Patricia Smith

Adultery—Hudson, NY

I am smashed against you in the stinking crevice
of a back room in some haven of skeptical antiques.
We ravel mouth in the gray of the stupefied past,
blot estival steam, slow-pump hips until stone
and porcelain quiver. We stop to stroll, affecting
a grasp of rhinestone brooches, we spritz our hands
with spit, scrub breath into grimy daguerreotypes.
We browse, sneeze, and sneakingly swap spittle
while avoiding the storming glower and bulged
cerise lips of the mammy dolls. Laquered mute,
they screech their awful lessons of Jesus and dust.

It’s On You

like tumbling
down a mountain
ripping your own body
open with the thick thunderous
fingers of weather. Beginning to die
is hearing growls at the paper gate
of heaven, and laughing uproariously at the gag.
The joke’s on you, tumbler, mountain climber, hurricane eye.
It’s on you, crazed searcher, almost angel, goddamned liar, bleeder.

I Bet You Looked Beautiful

when you were pregnant, you say, and again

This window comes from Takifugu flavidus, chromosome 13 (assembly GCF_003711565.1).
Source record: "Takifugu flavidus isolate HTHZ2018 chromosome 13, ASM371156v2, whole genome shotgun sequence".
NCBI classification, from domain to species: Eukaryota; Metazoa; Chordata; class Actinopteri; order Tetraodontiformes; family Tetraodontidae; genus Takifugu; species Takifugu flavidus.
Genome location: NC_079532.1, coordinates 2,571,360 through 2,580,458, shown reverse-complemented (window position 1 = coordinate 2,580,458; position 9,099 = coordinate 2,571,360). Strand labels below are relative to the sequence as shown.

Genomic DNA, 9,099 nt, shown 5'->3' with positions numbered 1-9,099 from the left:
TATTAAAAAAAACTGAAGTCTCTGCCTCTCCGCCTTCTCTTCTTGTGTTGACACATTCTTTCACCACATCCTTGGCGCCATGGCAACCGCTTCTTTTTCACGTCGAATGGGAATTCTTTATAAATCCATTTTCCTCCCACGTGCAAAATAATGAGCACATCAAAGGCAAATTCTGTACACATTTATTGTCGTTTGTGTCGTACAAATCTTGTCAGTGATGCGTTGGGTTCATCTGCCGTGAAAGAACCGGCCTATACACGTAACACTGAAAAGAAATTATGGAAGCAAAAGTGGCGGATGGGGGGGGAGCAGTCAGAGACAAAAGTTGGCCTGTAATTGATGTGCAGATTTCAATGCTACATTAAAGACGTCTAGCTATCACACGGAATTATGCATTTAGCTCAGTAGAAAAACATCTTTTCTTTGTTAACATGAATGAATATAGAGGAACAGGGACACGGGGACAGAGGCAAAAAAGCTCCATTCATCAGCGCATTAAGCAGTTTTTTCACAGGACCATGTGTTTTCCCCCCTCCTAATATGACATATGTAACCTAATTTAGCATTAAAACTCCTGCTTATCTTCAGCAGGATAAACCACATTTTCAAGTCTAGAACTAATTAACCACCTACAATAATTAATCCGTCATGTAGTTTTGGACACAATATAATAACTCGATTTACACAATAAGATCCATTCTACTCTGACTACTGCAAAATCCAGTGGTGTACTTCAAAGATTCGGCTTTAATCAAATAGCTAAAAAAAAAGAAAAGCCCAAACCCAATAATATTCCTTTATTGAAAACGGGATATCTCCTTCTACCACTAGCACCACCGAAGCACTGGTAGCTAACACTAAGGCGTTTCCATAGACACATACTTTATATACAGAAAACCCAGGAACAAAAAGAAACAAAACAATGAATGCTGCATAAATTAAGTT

I dream myself bulging with river, feel my calves
muscle with odd weight. You’d collect blooms,
raging chocolates, scraps of Neruda, to bring home
to me, where I’d lay on my side in our bed, naked
and amazed by errant flow. Sweet bumbler,
you’d make a mess of our bleached floral sheets.
I would carry your child unbridled, bared
to the horror, and then to the damned sun again.

PSmithPatricia Smith is that rare poet who has succeeded in both the
realms of spoken word and published poetry. A powerful performer,
she is a four-time National Individual Grand-Slam Champion
(an unsurpassed achievement). Her work has appeared in such
prestigious literary publications as Poetry, Paris Review,
Best American Poetry and many other journals and anthologies,
and she has been a National Book Award finalist for poetry.
Patricia Smith’s poetry collections include Shoulda Been Jimi
(2012); Blood Dazzler (2008); Teahouse of the Almighty
(2006), chosen for the 2005 National Poetry Series; Big Towns,
Big Talk
(2002); Close to Death (1998); and Life According
to Motown
(1991). ~ bio courtesy of Dodge Poetry